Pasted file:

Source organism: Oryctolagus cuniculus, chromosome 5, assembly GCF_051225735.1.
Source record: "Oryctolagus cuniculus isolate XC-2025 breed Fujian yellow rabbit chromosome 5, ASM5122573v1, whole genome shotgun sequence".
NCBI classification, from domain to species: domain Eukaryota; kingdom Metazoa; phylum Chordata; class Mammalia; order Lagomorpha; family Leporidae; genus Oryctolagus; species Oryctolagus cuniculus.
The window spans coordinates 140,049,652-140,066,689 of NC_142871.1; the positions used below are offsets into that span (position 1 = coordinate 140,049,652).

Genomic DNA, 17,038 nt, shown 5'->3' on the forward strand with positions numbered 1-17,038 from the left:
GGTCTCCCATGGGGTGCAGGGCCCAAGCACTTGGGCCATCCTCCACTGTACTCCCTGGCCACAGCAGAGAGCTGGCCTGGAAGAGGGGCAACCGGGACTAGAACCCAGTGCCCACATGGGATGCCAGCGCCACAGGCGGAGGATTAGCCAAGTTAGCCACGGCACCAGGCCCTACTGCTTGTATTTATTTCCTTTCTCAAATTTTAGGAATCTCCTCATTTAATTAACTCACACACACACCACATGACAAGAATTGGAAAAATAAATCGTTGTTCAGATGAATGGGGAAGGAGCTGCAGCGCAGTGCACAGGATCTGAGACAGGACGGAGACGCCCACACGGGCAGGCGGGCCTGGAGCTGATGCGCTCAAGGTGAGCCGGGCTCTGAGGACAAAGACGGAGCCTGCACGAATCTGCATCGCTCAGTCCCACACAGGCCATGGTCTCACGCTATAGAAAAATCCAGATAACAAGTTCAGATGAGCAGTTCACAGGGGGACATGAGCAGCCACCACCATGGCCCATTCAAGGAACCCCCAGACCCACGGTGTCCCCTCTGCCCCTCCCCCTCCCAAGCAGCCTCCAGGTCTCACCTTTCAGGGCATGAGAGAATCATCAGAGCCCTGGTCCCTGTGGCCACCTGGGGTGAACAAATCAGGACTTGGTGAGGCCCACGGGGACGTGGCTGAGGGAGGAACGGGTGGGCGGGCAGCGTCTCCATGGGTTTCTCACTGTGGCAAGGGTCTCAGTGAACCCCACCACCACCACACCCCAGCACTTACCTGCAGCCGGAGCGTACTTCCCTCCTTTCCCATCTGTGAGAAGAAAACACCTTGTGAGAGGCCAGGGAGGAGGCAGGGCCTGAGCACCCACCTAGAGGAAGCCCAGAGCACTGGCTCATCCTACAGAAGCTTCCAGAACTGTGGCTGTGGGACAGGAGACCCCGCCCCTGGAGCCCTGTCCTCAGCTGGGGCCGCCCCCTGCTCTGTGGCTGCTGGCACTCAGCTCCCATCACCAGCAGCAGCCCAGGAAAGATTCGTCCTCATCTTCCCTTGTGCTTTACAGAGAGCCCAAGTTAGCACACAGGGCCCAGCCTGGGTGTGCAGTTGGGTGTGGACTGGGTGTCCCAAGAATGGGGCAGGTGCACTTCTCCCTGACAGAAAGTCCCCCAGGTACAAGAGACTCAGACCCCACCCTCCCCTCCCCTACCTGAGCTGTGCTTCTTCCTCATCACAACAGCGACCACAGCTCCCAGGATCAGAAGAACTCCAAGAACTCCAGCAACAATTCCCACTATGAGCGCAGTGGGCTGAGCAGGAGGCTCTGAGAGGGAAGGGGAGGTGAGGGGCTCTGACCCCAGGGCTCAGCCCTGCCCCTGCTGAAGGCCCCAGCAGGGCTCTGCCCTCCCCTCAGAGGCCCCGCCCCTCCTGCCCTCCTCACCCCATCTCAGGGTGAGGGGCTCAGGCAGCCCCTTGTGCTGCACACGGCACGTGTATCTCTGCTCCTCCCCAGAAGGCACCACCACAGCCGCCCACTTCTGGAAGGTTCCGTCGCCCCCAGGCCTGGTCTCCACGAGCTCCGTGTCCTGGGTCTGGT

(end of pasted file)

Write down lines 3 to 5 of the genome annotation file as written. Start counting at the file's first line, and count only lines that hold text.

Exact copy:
NCBI classification, from domain to species: domain Eukaryota; kingdom Metazoa; phylum Chordata; class Mammalia; order Lagomorpha; family Leporidae; genus Oryctolagus; species Oryctolagus cuniculus.
The window spans coordinates 140,049,652-140,066,689 of NC_142871.1; the positions used below are offsets into that span (position 1 = coordinate 140,049,652).

Genomic DNA, 17,038 nt, shown 5'->3' on the forward strand with positions numbered 1-17,038 from the left: